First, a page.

Much changed in Britannia during Emperor Hadrian’s rule, not least that he greatly increased the influence of Rome by strengthening fortifications and increasing the number of Roman soldiers in the garrisons. But the most enduring change was the personification of Roman Britain as a goddess. The goddess Britannia.
Hadrian had a shrine erected to the goddess in the second century in York, or Eboracum to give the city its Roman name, and during this period she began appearing on coins where she was seated on a rock and armed with a spear and with a spiked shield leaning against her.
Although depictions of Britannia have changed a little since then, she holds a trident now and rides a chariot, she is still easily recognisable as the same goddess. The photo below is of a British 1oz silver bullion coin produced by The Royal Mint in 1999. A further legacy from Emperor Hadrian as well as that intriguing wall.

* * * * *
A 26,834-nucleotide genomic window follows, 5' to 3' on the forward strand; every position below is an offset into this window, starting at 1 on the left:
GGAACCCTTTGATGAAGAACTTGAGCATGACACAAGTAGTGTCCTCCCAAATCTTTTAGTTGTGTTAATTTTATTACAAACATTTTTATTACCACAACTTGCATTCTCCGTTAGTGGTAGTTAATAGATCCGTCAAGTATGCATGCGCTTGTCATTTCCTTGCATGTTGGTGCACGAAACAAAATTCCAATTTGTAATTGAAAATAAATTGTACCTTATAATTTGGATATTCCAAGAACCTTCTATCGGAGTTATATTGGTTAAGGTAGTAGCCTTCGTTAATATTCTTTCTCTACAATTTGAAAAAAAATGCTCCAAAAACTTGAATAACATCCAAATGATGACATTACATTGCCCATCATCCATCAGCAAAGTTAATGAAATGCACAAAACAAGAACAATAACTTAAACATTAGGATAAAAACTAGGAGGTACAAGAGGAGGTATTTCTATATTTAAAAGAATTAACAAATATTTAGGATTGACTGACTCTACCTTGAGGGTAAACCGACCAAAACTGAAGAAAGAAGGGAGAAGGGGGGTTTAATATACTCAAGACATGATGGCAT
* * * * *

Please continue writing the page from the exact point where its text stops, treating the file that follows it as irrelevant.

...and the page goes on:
The Magic of Wor(l)ds

Flight of the Shearwater (The Sturmtaucher Trilogy Book 2) #FlightOfTheShearwater #SturmtaucherTrilogy – Alan Jones @alanjonesbooks , A #GuestPost

– ‘The Magic of Wor(l)ds’ blog is a hobby, reviews and other bookish stuff on this site are done for free. –

blog-guest post

Today I’m not on a blogtour, but I’m sharing a guest post written by Alan Jones, author of ‘Flight of the Shearwater’ to promote this book.
Before I let you read it, I’ll first post some ‘basic’ information.

About the Author :